Red light means stop.
Brain says: Okay, time to stop.
All the cars came to a slow and steady halt, despite the snow.
Except for mine.
Brain says: Okay, time to stop!
My foot was on the brakes, so I kept pushing it further and further down — why wasn’t this thing stopping? The brake pedal was on the floor, the red taillights of the sedans in front of me were getting closer and closer. I punched the red button to put my hazards on.
Brain says: OKAY! Time to stop!!
I wasn’t sliding on the snow; the wheels were still spinning.
I was slamming, swearing, blaspheming, praying, and then I
s w e r ved
into the lefthand turn lane, barrelling through the red stoplight, everyone honking at me as my runaway chariot thundered into the intersection. The oncoming traffic was bewildered as I was nearly t-boned on both sides, some dude I knew from high school sliding on the fresh snow as he tried to avoid me.
Brain says: SorrysorrysorrysorryI’msosorrysorrysorry sorry!
My hands choked the steering wheel tighter than I’ve ever held onto anything.
Remember, don’t have your thumbs wrapped around the wheel if the airbag goes off — unless you want to break both your thumbs.
Brain also says: why are you remembering this now?
The speedometer started to slow as the CIB lost its steam and my lead foot from the accelerator. I went underneath the Stillwater Boulevard overpass, speeding out into the darkness. The cars I was once behind were now approaching on me, and then they could be in the same position I was in a moment ago. I was still going too fast to go into the ditch, and my brake pedal was nearly through the floor. The headlights were getting brighter in my rearview, and the horns were honking again.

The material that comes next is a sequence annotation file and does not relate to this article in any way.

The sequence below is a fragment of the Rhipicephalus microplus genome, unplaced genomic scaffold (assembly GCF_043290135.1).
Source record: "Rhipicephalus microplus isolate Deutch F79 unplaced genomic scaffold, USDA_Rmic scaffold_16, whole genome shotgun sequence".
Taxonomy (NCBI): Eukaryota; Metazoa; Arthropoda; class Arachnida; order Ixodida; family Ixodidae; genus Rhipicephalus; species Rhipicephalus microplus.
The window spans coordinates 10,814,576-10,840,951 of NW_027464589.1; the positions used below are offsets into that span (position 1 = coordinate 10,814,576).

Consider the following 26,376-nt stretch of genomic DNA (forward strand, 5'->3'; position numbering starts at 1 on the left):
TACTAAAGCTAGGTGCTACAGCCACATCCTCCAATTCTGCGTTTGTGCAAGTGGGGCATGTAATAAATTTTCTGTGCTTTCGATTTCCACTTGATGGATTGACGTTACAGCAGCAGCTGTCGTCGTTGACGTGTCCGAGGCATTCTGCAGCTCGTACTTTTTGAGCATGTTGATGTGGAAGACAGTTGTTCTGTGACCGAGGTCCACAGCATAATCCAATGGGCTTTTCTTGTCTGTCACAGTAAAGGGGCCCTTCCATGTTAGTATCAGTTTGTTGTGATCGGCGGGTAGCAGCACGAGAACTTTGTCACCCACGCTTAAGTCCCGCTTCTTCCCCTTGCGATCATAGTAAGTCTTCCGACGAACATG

I turned into the snowbank guarding the centre strip of lawn in the middle of the highway. Dirty snow exploded over my windshield as I took out the protective fence and went plummeting downhill. I threw my hands off, letting Jesus take the wheel of my chariot, screaming, and the CIB spun around probably as much as my wheels did.
But I didn’t flip.
I came to a sliding stop nearly a half-mile from where I entered the ditch. Exhaling the heftiest sigh I could muster, I made sure that I hadn’t entered the Kingdom of Heaven. I watched the lines of lights pass by me on both sides as everyone else made their way to wherever. The snow was drifting gently down, although it had picked up a bit.
Brain says: Now what?
Brain also says: Eat that jar of peanut butter you have stored in the back for when you’re stranded like this!
I clambered into the backseat, and then into the trunk, put on my emergency snow boots (American, noun, meaning boots you keep in your car all year just in case) and began devouring my jar of emergency peanut butter with my hands. I called up my friend Charlie, asking if he could pull me out of the ditch. When he arrived, I was still hunkered in my trunk, peanut butter all over my beard. I took some back roads home, driving the CIB on the shoulder with my hazards on hardly going fifteen miles per hour.
When I pulled up the driveway to the farm, I didn’t park in the barn, like I usually would. I pulled around back, nearly taking out another fence when I couldn’t stop and drove up to where the old pole barn used to be. It had stopped snowing by the time I put the CIB in park, and I sat a moment watching the snowy fields and the stars that were just poking out.
I switched the car off, tying my boots before finally stepping out, quite literally putting my first car to pasture.